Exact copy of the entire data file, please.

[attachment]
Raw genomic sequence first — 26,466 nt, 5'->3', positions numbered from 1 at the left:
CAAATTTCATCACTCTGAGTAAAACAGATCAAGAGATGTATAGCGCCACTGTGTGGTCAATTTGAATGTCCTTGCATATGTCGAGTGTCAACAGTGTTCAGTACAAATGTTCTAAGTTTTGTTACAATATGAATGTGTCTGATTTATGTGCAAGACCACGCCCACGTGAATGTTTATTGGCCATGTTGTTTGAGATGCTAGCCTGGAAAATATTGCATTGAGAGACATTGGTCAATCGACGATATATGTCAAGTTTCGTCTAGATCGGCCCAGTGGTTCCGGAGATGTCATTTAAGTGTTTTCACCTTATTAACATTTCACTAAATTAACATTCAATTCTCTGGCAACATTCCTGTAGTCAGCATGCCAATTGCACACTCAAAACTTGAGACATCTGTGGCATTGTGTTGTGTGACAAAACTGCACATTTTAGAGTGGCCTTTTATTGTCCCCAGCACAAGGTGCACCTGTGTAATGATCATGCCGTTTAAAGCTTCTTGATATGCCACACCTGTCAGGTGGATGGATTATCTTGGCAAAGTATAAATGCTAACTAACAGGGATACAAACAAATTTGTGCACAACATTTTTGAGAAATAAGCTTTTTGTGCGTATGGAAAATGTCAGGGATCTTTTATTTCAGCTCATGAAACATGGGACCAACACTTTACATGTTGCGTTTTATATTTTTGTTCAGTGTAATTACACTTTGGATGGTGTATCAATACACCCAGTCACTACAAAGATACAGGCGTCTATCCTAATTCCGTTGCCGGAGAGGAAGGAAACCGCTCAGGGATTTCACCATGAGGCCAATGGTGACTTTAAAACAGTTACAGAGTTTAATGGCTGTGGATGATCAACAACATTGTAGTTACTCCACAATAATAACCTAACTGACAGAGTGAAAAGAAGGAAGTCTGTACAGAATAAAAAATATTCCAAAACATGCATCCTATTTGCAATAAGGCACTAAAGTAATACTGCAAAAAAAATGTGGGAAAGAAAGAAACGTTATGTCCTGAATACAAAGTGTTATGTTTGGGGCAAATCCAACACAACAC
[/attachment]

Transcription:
Raw genomic sequence first — 26,466 nt, 5'->3', positions numbered from 1 at the left:
CAAATTTCATCACTCTGAGTAAAACAGATCAAGAGATGTATAGCGCCACTGTGTGGTCAATTTGAATGTCCTTGCATATGTCGAGTGTCAACAGTGTTCAGTACAAATGTTCTAAGTTTTGTTACAATATGAATGTGTCTGATTTATGTGCAAGACCACGCCCACGTGAATGTTTATTGGCCATGTTGTTTGAGATGCTAGCCTGGAAAATATTGCATTGAGAGACATTGGTCAATCGACGATATATGTCAAGTTTCGTCTAGATCGGCCCAGTGGTTCCGGAGATGTCATTTAAGTGTTTTCACCTTATTAACATTTCACTAAATTAACATTCAATTCTCTGGCAACATTCCTGTAGTCAGCATGCCAATTGCACACTCAAAACTTGAGACATCTGTGGCATTGTGTTGTGTGACAAAACTGCACATTTTAGAGTGGCCTTTTATTGTCCCCAGCACAAGGTGCACCTGTGTAATGATCATGCCGTTTAAAGCTTCTTGATATGCCACACCTGTCAGGTGGATGGATTATCTTGGCAAAGTATAAATGCTAACTAACAGGGATACAAACAAATTTGTGCACAACATTTTTGAGAAATAAGCTTTTTGTGCGTATGGAAAATGTCAGGGATCTTTTATTTCAGCTCATGAAACATGGGACCAACACTTTACATGTTGCGTTTTATATTTTTGTTCAGTGTAATTACACTTTGGATGGTGTATCAATACACCCAGTCACTACAAAGATACAGGCGTCTATCCTAATTCCGTTGCCGGAGAGGAAGGAAACCGCTCAGGGATTTCACCATGAGGCCAATGGTGACTTTAAAACAGTTACAGAGTTTAATGGCTGTGGATGATCAACAACATTGTAGTTACTCCACAATAATAACCTAACTGACAGAGTGAAAAGAAGGAAGTCTGTACAGAATAAAAAATATTCCAAAACATGCATCCTATTTGCAATAAGGCACTAAAGTAATACTGCAAAAAAAATGTGGGAAAGAAAGAAACGTTATGTCCTGAATACAAAGTGTTATGTTTGGGGCAAATCCAACACAACAC